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Wright County Historical Society
Tour of Wright County Heritage Center, Buffalo, Minnesota
April 7, 2008
Sally Mcnab

Sally Macnab conducted a tour of the Wright County Heritage Center for 15 members of the Annandale History Club.  Sally Macnab, the first Wright County Historical Society business manager, has been in the new position for one year.  Sally introduced Betty Dircks, Wright County historian and the Historical Society archivist for 19 years, and Erin Storc, the Historical Society curator for two years.  Sally also mentioned that two members of the Annandale History Club, Ken Rudolph and Karen Christofferson, currently serve on the Wright County Historical Society board of directors.    

The Wright County Historical Society was started in 1942 and incorporated in 1967 by people passionate about the history of the county.  The first museum was in the Welch House next to the Courthouse in downtown Buffalo.  In 1991 the Historical Society moved to a new building at 2001 Highway 25 called the Heritage Center.  This building consisted of the Entry Gallery and Main Gallery. In 1993 the archives and collection areas were built.  An office wing was added in 2000.  In 2004 a meeting room and the 3,000 foot Rural Life Gallery were added.  Today the Historical Society facility is 20,000 sq. ft. with 8,000 sq. ft. on display.  All areas except the meeting room and the Rural Life Gallery are climate controlled with humidity kept at 47-50% to protect the artifacts.  A log cabin, Chatham Town Hall and agriculture building (pole barn full of farm machinery, an early ambulance, and other large items) are also on the campus.   There are also three historical buildings (Welker School and two log cabins) located at the Wright County Fairgrounds at Howard Lake, which are open and staffed by WCHS volunteers during the fair. 

The Wright County Historical Society is funded by Wright County, donations and yearly memberships ($15 family/individual, $5 student and $25 business memberships). The Wright County Historical Society is a 501c(3) non-profit organization whose purpose is the location, discovery, collection and preservation of historical artifacts and records and the dissemination of knowledge about the history of Wright County and its relationship to the State of Minnesota.  Donations are 100% deductible.  The Wright County Society website is  Among the programs offered at the museum are Children's Day and a yearly tractor program with a different tractor brand presented each year.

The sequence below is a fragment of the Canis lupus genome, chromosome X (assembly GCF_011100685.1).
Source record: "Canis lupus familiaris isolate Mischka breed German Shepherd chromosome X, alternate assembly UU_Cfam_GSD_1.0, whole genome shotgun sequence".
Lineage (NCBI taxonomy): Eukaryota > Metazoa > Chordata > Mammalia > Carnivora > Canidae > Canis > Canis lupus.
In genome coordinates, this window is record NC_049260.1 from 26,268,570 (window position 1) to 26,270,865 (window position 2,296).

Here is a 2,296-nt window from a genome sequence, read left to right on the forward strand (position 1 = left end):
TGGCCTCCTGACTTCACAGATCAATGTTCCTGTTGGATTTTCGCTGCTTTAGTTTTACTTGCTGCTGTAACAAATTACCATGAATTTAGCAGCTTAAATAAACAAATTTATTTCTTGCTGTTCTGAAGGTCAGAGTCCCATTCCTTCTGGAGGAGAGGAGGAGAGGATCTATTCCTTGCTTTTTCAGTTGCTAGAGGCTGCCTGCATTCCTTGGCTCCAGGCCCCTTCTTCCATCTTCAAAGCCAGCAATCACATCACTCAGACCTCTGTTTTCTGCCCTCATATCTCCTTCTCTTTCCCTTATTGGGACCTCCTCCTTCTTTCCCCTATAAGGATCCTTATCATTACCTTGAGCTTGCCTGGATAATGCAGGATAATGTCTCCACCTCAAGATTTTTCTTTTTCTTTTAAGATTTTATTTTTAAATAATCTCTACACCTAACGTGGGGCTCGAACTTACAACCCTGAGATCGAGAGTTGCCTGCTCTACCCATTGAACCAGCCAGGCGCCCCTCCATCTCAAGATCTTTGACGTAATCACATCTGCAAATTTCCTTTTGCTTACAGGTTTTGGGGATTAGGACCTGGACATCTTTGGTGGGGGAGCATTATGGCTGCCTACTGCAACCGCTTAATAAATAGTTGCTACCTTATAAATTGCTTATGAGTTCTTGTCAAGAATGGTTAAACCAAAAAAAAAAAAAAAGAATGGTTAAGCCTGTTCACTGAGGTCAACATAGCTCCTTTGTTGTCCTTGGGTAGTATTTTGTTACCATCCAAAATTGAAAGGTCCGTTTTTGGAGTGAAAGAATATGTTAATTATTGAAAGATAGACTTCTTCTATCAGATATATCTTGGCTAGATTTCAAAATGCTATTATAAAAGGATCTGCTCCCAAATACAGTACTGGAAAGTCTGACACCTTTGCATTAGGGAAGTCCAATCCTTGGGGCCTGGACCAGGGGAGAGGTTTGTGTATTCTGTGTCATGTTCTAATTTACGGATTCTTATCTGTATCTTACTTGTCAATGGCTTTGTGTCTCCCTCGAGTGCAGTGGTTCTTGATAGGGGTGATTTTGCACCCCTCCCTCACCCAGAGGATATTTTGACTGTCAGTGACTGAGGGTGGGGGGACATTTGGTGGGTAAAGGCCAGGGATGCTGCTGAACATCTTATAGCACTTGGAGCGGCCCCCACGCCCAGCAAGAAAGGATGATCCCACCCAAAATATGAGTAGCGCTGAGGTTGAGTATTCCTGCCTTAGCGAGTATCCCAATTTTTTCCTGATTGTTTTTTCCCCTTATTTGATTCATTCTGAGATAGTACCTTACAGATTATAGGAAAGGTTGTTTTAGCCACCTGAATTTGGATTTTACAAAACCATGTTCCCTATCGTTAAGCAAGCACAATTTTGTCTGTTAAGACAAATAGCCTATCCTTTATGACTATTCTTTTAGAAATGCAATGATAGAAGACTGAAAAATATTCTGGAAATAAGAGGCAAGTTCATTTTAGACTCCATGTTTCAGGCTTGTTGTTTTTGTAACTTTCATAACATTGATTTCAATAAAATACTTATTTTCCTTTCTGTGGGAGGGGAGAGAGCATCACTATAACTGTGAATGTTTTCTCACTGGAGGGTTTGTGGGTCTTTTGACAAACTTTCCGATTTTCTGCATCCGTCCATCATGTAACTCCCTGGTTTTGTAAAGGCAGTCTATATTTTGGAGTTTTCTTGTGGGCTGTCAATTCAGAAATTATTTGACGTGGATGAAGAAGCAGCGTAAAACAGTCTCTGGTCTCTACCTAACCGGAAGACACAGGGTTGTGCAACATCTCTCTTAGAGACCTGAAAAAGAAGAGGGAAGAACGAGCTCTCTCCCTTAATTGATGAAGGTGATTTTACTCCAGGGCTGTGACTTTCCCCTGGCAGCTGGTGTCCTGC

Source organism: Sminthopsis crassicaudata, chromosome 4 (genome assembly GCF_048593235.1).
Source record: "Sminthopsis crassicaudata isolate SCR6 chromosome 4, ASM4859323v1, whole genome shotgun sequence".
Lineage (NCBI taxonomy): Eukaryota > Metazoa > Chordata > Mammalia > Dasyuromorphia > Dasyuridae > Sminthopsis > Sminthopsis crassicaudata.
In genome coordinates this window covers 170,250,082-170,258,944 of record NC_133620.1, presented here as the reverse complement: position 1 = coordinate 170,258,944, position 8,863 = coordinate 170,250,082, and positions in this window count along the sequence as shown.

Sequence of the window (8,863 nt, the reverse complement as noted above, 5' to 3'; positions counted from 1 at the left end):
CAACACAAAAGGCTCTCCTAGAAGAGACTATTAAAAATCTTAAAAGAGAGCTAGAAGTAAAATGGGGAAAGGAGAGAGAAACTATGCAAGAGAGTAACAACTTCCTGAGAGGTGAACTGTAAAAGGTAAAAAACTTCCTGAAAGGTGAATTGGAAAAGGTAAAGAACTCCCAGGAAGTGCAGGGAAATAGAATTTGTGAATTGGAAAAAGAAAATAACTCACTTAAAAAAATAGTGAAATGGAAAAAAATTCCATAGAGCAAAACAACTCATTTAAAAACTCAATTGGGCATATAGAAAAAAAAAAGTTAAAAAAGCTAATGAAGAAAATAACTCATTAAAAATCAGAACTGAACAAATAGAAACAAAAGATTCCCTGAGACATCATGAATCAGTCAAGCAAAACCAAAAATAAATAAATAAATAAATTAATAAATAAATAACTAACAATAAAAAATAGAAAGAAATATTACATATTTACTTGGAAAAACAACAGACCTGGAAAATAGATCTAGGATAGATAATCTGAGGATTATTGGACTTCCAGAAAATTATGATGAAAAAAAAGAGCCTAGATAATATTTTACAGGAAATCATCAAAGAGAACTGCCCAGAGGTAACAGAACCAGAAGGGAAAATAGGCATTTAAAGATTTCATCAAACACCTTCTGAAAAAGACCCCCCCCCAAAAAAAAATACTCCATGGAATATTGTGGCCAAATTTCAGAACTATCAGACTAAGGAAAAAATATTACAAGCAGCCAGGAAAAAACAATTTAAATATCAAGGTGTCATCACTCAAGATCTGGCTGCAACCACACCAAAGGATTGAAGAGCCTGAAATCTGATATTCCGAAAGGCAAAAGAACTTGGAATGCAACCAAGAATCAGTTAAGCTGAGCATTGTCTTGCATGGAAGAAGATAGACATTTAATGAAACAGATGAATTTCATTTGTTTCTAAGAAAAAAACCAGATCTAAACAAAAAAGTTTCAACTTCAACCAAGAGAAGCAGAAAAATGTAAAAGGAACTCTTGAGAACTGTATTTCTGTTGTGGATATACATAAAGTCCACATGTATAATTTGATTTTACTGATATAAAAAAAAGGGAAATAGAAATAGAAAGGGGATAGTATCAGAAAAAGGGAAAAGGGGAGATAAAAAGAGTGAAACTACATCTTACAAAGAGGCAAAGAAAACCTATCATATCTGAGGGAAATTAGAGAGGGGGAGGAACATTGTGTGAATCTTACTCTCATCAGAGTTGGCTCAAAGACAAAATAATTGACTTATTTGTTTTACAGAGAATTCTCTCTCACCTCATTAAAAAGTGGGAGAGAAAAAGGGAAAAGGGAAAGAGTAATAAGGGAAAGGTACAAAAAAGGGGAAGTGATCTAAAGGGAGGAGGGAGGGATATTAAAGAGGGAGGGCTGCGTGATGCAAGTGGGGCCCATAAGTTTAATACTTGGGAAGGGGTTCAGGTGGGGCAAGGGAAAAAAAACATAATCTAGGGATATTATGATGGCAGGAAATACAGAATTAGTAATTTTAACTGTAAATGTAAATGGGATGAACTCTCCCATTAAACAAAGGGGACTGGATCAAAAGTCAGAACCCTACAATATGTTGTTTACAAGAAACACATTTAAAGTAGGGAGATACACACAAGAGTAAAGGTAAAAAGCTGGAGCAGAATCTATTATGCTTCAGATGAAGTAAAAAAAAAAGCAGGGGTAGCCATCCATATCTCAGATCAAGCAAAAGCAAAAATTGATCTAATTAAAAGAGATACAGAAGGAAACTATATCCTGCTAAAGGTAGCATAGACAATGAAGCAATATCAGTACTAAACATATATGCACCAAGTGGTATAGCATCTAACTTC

The tour started in the Entry Gallery.  Some of the current exhibits in this gallery are a music exhibit (musical instruments, record players, radios and an early iPod); a furniture exhibit; surveyor exhibit by Ed Otto; an 1876 cannon; saw mill exhibit; WWII era souvenirs; Indian artifacts; Frank "Sky Pilot" Higgins personal library with photos and memorabilia; and a Wright County Courthouse exhibit with photos and paintings of the 1877-1959 Wright County Courthouse.  The gift shop is also in the Entry Gallery.  Many interesting books about the history of Wright County are sold in the gift shop.

The Main Gallery has a farm exhibit featuring autumn chores.  The farm exhibit will focus on a different season each year.  The dairy exhibit has a cream separator among the many artifacts. There is also a creamery exhibit.

An old projector from the Buffalo Cinema is used to show historical photos and aerial photos of the City of Buffalo.  This is part of an Eagle Scout project by Alexander Weeks to photograph Buffalo and compare the current photos of businesses and the physical landscape with photos from the archives.  It is hoped that this project can eventually be expanded to every town in Wright County.

The Hubert Humphrey exhibit includes his restored 1926 Model T, campaign buttons, and many photos.  Hubert H. Humphrey (1911-1978) was elected mayor of Minneapolis in 1945 and 1947, the first Democratic U.S. Senator from Minnesota in 1948, 1954, and 1960, and was Vice President of the United States 1964-1968 during the Lyndon Johnson presidency.  Hubert and Muriel Humphrey had a home on Waverly Lake.